John Paulson’s Main Strategies Said to Rise in November

Billionaire hedge-fund manager John Paulson posted gains in his firm’s main strategies last month, in part from an investment in hotel company Extended Stay America Inc., two people familiar with the matter said.

Paulson’s event-driven Advantage fund surged 13 percent in November and 30 percent this year, said the people, who asked not to be identified because the information is private. The firm, based in New York with $20 billion in assets, posted increases last month in its credit, merger and Recovery funds, the people said.

Paulson, 57, benefited as stocks rallied and Extended Stay, the largest owner of mid-price long-stay hotels in the U.S., jumped 26 percent through the end of the month since its trading debut on Nov. 13. Paulson & Co., best known for making $15 billion for investors in 2007 by betting against subprime mortgages, is rebounding from losses tied to gold and two years of wrong-way calls on the economy. More than 75 percent of the firm’s capital has surpassed fund-level high-water marks, Paulson & Co. told investors in August.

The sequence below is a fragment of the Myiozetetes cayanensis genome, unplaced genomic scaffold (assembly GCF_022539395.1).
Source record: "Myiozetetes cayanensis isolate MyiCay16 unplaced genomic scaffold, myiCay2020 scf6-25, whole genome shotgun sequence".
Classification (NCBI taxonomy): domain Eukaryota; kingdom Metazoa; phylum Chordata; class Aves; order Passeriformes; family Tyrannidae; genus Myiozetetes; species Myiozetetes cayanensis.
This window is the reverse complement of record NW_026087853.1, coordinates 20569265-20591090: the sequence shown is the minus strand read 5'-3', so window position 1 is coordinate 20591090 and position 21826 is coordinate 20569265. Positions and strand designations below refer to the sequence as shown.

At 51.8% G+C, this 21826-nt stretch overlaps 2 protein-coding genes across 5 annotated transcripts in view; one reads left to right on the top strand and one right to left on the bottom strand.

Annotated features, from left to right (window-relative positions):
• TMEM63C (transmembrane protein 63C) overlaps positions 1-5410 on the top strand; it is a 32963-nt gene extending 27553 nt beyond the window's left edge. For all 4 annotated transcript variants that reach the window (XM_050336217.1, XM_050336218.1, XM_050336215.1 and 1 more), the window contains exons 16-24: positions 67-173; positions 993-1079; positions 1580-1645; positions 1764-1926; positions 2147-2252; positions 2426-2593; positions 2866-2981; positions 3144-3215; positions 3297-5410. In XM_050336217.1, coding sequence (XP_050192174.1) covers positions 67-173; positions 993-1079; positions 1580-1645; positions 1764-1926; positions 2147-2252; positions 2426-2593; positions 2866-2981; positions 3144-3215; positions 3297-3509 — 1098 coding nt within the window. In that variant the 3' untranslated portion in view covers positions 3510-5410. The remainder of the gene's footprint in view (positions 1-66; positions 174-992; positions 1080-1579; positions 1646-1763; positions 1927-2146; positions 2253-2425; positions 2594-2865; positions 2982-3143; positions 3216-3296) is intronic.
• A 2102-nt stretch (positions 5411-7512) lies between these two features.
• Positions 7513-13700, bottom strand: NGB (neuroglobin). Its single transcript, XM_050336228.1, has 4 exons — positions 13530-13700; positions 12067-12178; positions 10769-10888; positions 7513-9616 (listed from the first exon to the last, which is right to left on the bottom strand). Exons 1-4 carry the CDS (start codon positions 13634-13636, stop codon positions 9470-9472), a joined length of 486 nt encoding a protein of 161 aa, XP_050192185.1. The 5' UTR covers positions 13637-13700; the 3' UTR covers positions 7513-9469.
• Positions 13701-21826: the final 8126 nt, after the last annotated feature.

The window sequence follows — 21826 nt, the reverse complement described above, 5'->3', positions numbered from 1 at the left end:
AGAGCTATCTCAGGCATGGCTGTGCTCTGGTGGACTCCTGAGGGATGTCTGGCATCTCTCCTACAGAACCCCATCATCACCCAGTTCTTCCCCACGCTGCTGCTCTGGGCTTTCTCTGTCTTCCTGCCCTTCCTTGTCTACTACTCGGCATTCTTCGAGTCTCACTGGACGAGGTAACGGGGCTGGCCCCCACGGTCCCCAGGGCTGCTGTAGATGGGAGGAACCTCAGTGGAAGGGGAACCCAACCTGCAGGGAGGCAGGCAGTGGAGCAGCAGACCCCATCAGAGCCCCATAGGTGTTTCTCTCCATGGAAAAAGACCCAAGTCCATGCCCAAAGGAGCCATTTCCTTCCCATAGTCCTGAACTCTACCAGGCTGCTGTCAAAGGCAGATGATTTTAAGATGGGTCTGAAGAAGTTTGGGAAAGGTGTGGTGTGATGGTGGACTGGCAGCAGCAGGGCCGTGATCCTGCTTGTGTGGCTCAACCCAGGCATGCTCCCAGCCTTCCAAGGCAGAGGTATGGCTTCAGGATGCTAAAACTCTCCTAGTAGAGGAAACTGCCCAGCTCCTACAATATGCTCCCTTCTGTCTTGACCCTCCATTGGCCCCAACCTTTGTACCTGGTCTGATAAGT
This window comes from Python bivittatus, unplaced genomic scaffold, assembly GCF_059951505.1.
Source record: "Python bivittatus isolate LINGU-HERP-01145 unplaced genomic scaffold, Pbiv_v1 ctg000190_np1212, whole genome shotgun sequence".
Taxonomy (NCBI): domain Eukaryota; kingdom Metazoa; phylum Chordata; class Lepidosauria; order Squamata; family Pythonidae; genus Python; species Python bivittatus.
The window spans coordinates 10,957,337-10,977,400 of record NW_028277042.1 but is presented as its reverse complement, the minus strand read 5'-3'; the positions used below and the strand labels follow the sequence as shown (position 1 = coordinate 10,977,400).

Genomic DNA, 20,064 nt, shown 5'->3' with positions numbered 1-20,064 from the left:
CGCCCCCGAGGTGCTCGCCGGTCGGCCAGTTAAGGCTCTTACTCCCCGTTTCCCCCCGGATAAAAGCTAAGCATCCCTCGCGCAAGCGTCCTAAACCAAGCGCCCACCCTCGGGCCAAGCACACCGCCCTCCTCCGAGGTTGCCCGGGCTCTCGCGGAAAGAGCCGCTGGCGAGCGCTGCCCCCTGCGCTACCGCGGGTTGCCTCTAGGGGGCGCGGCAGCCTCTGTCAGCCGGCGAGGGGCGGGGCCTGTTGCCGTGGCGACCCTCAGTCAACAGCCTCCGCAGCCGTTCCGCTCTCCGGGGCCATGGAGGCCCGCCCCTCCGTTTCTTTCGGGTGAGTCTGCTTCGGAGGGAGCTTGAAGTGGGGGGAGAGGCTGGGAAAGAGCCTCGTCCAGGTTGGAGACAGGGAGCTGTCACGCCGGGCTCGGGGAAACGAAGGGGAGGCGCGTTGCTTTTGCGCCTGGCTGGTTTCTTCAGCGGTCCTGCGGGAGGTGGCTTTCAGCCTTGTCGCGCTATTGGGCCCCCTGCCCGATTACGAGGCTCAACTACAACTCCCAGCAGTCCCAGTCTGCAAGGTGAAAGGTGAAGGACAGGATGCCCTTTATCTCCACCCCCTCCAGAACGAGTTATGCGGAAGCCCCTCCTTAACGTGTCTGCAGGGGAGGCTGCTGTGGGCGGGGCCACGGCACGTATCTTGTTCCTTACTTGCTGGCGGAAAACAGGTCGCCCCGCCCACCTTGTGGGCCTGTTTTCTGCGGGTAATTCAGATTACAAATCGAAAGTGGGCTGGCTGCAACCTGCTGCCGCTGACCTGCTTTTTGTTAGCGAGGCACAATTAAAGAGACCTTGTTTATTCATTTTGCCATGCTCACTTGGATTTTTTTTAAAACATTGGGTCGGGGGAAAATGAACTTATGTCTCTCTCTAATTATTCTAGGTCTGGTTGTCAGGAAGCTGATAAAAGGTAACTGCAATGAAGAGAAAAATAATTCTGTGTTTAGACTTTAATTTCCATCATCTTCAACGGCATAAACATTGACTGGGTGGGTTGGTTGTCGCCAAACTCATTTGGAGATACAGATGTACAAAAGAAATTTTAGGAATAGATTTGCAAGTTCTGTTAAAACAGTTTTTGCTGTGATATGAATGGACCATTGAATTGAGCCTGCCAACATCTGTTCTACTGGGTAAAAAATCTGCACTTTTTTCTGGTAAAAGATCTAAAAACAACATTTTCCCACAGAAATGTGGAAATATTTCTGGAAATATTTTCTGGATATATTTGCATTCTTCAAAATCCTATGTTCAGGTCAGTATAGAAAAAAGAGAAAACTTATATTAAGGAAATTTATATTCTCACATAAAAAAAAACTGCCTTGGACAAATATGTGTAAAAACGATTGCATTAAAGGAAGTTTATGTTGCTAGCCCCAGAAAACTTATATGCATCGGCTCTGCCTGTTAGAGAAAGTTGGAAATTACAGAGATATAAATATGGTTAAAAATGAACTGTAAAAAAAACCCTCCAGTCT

Paulson Partners Enhanced Fund, the leveraged version of the firm’s merger-arbitrage strategy, gained 2.3 percent in November and 28 percent this year, the people said. Paulson Partners increased 1.2 percent last month and 16 percent year-to-date.

Recovery, Credit

The Recovery Fund, which seeks to benefit from growth in the economy, is the firm’s best-performing strategy in 2013. The fund rose 6.5 percent in November, bringing returns since the start of the year to 55 percent, according to the people.

The Paulson Credit Opportunities Fund increased 3.2 percent last month, bringing returns for 2013 to 20 percent, the people said.

Paulson’s Advantage Plus fund, which seeks to profit from corporate events such as takeovers and bankruptcies and uses leverage, rose 6 percent in November and 28 percent this year, according to the people.

Armel Leslie, a spokesman for Paulson & Co. with WalekPeppercomm, declined to comment on the returns, which are for the firm’s onshore funds.